Scientists estimate that roughly 1.5 million species of fungus inhabit the Earth, but only a handful are capable of causing human disease.
Problem is, when they do, fungi can be remarkably lethal: For example, about half the patients who develop serious infections from the fungus Aspergillus will not survive. The mortality rate for the most common fungal infection in hospitals, candidiasis, has been reported to be just as high — and . . . overall fungal infection rates have been on the rise. . . .
[S]ometimes, when conditions are right, a fungus starts to germinate while its host is still among the living. In people, this generally leads to troublesome, but not fatal, infections of the skin and nails.
“Most fungal pathogens are pretty wimpy . . . They are not very good at causing disease in normal hosts with normal immune systems.”
But a growing population of people have not-so normal immune systems. Fungal infections are so deadly in part because most patients who become seriously ill are already weakened by AIDS, cancer, transplants or medications that handicap the body’s ability to mount a strong defense. More and more of these patients have taken high doses of antibiotics to prevent other infections, fundamentally changing the body’s ecology and allowing unnatural fungal growths to take over. More patients are also undergoing medical procedures that breach normal immune barriers with catheters and other devices.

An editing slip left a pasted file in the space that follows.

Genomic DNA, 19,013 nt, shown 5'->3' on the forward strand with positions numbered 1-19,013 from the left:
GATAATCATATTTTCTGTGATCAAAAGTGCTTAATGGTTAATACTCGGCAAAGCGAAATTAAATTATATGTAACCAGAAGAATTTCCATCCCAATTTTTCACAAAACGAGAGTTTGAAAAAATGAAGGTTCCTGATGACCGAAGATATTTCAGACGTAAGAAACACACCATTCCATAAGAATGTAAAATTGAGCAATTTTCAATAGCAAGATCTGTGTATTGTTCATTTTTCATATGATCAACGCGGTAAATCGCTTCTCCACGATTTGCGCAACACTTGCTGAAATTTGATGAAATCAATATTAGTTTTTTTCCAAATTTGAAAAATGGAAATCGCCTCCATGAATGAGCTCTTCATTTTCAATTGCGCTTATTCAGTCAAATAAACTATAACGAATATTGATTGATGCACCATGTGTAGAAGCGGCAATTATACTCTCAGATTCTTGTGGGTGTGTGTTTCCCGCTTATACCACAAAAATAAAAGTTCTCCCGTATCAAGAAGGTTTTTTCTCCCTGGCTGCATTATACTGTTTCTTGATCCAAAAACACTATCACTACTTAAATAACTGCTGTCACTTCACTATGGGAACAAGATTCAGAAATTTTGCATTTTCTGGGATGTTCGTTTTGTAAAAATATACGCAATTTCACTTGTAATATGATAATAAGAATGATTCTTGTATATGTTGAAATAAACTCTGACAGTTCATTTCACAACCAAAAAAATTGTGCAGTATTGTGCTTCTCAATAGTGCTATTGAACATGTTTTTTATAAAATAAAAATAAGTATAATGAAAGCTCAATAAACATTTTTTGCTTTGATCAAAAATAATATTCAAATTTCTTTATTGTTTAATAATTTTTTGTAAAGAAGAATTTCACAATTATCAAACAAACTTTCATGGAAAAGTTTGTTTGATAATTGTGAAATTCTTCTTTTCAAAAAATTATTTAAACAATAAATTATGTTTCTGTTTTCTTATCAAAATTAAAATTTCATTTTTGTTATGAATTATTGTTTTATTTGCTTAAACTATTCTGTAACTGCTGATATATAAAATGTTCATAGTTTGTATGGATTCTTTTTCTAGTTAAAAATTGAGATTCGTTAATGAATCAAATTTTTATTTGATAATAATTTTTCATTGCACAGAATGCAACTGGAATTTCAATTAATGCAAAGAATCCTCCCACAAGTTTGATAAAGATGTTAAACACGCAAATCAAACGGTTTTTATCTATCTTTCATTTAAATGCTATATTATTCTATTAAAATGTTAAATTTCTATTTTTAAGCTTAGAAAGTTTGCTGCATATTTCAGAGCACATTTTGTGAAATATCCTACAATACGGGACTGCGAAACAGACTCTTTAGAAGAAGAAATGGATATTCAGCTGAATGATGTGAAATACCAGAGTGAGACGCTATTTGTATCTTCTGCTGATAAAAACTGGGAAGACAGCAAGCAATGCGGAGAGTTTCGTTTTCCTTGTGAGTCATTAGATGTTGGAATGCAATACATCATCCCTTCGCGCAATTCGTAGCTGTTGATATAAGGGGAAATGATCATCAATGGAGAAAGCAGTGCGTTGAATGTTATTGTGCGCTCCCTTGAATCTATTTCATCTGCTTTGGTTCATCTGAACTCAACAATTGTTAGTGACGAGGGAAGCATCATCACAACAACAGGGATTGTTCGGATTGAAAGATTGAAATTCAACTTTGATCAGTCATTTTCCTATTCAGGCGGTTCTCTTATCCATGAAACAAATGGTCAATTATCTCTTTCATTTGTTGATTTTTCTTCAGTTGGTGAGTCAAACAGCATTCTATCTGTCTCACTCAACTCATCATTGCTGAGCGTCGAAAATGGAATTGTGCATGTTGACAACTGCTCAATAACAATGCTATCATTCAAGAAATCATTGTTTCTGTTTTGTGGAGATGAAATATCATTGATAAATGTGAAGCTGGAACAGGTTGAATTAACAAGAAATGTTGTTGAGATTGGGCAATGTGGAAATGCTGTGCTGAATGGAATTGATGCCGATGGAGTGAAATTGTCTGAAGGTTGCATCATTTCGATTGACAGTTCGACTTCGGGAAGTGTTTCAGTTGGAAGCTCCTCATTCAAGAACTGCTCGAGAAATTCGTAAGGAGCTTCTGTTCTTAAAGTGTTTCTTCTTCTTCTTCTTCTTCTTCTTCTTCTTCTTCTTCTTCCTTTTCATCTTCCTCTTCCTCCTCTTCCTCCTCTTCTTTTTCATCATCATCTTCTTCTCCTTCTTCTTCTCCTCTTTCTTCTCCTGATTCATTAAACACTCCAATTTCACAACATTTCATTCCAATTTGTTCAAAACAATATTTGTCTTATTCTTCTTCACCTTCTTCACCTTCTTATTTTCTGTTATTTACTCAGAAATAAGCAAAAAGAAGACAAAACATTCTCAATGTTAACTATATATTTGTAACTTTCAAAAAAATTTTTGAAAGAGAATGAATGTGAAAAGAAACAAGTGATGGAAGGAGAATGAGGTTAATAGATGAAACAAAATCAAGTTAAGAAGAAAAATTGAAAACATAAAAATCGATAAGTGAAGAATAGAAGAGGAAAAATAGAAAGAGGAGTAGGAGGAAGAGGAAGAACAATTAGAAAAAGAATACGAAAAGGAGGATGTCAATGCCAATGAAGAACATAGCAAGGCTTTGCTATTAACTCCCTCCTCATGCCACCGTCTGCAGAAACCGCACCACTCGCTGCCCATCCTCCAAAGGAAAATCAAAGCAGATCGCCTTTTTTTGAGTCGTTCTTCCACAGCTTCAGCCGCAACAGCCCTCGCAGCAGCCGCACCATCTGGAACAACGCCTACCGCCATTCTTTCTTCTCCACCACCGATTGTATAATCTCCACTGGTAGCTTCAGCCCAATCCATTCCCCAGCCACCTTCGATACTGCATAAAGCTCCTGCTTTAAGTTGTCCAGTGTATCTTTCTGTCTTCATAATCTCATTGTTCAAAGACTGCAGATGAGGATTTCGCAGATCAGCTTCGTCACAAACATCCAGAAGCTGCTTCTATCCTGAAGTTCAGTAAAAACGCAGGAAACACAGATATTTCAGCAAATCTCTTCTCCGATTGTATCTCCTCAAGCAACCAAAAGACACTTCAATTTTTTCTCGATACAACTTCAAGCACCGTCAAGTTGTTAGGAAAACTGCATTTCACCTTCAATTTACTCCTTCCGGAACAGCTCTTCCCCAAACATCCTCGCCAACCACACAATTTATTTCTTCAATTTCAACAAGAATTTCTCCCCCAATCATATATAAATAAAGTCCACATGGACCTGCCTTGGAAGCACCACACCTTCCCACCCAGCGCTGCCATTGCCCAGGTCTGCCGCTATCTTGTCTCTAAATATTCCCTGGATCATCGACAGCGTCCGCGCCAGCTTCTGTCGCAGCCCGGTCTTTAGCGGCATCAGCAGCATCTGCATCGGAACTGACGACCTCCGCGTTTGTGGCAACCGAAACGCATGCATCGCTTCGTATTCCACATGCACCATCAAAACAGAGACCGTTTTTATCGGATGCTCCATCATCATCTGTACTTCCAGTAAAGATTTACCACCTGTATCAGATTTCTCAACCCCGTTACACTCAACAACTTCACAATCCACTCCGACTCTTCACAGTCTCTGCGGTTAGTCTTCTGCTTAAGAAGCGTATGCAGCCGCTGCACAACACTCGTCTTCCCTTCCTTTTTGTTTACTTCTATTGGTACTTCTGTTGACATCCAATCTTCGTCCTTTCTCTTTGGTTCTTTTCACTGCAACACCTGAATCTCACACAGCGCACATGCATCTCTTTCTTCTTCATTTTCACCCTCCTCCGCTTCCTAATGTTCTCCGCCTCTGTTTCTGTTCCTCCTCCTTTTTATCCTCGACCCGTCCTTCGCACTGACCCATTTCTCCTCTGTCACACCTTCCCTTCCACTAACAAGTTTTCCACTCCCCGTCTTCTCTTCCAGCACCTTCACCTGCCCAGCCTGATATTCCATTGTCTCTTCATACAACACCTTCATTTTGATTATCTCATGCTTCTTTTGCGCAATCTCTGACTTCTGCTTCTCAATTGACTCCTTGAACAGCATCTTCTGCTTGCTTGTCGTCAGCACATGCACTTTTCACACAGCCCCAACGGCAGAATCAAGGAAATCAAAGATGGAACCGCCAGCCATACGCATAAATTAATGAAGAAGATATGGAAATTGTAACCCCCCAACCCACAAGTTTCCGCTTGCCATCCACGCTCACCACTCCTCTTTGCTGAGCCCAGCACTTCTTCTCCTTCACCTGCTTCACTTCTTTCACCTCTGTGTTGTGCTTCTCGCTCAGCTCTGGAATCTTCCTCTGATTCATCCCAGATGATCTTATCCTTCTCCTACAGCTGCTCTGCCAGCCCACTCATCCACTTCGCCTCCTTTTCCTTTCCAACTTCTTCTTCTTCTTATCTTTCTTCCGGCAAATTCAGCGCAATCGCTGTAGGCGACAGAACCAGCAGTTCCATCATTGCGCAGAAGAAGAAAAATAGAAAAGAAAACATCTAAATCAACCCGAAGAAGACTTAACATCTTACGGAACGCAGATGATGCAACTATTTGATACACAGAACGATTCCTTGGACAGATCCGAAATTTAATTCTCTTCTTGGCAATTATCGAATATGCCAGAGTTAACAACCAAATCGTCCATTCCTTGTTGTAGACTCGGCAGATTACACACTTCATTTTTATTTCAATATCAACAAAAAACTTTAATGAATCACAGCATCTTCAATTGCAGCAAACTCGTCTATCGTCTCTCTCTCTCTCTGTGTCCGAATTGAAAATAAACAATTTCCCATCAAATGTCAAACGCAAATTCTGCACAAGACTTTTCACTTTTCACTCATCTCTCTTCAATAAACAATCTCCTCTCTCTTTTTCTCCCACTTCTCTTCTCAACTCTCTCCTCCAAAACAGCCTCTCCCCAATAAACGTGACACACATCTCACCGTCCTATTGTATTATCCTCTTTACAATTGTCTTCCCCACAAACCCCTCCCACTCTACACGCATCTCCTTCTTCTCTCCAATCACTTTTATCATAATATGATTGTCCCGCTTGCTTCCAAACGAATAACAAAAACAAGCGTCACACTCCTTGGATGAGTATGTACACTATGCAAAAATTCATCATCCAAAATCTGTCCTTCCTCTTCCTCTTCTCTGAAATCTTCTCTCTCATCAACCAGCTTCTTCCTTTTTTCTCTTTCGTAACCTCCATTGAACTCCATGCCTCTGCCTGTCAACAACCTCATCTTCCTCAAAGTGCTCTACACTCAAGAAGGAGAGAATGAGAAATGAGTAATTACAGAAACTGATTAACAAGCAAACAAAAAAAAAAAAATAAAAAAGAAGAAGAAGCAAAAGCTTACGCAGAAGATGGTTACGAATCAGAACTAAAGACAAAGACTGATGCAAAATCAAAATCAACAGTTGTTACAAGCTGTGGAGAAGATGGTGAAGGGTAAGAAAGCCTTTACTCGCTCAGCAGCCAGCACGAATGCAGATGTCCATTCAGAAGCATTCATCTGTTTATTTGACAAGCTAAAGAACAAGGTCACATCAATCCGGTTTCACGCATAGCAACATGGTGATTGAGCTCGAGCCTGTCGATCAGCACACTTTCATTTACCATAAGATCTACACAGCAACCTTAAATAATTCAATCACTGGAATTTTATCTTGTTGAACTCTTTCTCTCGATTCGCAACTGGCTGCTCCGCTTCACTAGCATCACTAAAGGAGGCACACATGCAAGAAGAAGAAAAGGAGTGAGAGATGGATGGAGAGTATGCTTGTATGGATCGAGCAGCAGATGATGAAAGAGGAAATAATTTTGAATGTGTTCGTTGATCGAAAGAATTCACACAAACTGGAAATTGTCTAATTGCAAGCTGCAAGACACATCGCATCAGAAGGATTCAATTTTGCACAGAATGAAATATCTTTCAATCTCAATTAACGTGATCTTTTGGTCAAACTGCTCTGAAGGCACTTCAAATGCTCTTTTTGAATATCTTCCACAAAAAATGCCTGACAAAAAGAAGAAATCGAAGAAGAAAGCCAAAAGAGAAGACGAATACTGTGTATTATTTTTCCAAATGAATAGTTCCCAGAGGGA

One particularly troubling fungal infection that doesn't seem to follow the usual trend of limiting itself to those already vulnerable is "Cryptococcus gattii [which] has been slowly spreading since at least 1999 across the Pacific Northwest, where it has caused more than 200 severe brain and lung infections and killed 24 people."
This class of fungal infection has long been a problem in South America, Southeast Asia and Australia.
Fungal spores are ubiquitous and mostly beneficial, so broad spectrum anti-fungal treatments of surfaces may not be desirable. Interestingly, unlike viruses, where much of your immunity is specific to a particular kind of virus ("adaptive immunity"), most of the body's immune defenses from fungi are generalized defense not specific to any particular kind of fungus ("innate immunity").
New research is trying to identify medical strategies for treating these diseases, which are more similar to humans biochemically than most other pathogens by better understanding them and is making progress, at least on the understanding front.